Sunday, November 08, 2009

F# under the covers VIII

I'm in the tidying up stages for the little project I've been working on lately, a set of FxCop rules, mainly aimed at providing some complementary features for nCover-style code coverage, including static analysis for trivial methods -- or compiler generated ones. I've done the red -- add a set of methods that should give expected static analysis results -- and green -- write the simplest implementation that works when given the code base to analyse as a post-build activity. And now I'm on the refactor leg, abstracting out the common activities, taming sprawling methods into tighter ones, and reducing the level of imperative features (perhaps also making the code more idiomatic), even at times managing to delete whole methods.

And while I'm doing so, I'm running various tools over the code; FxCop and nCover over a small nUnit run every build, of course, but in turns Reflector and NDepend -- the results of which have been the inspiration for this series of posts.

And as we have seen, the code emitted by the F# compiler in its various iterations is unlike that coming from the more traditional .net langauges, in a way that doesn't always play nice with tools developed against C# or (and perhaps C++/CLI).

NDepend will deserve an essay of its own in due course -- part of the quid pro quo for the copy that Patrick Smacchia has generously donated -- but today's point of interest is that some IL code generated from F# cannot (at least with current Reflector builds) be easily folded back into C# source.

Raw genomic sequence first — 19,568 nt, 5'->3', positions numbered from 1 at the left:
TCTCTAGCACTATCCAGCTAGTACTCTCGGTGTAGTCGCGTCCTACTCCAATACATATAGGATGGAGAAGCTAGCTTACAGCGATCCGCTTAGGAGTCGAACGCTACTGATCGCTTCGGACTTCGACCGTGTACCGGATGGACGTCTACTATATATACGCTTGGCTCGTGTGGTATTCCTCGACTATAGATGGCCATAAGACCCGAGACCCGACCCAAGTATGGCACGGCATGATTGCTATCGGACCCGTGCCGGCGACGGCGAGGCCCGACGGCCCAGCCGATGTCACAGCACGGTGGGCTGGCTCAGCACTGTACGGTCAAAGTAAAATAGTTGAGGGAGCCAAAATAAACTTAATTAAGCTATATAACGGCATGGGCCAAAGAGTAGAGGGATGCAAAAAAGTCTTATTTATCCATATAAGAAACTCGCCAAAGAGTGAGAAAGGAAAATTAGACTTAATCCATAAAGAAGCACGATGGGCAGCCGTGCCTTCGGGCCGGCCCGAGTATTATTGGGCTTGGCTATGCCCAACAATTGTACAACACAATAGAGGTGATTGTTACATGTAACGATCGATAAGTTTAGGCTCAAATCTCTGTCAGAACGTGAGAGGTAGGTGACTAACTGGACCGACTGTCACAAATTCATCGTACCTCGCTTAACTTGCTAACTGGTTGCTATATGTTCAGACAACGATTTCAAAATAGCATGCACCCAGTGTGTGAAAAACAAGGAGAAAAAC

Take this active pattern used to match a property getter method that just returns a backing field with a name related to the property name, which is at a current intermediate stage of refactoring

where MapToTypes turns an FxCop StatementCollection into a list of their corresponding NodeTypes, and @ wraps String.StartsWith with ordinal comparison.

Confronted with a request to decompile into C#, Reflector asks me to file a bug report (which I have done) for an exception "Invalid branching statement for condition expression with target offset 002A."

Now, as far as I can tell from the IL, this is part of line 2 where it is balking

Presumably -- I would have to build some equivalent C# code to validate -- the brfalse.s is not one that C# (or any of the other languages Reflector knows of) would actually emit. Certainly it seems that the new F# CTP compiler is fond of emitting it, and it breaks Reflector every time it does.

Another good reason for avoiding too many imperative constructs in your F# code, it would seem.

Later: this C# code that approximates the above F#

compiles to

which indeed, as I suspected, uses a brtrue.s for the final branch out of the if statement (though there is a brfalse.s to perform the short-circuiting.

Code generation here is unchanged in from the previous CTP.

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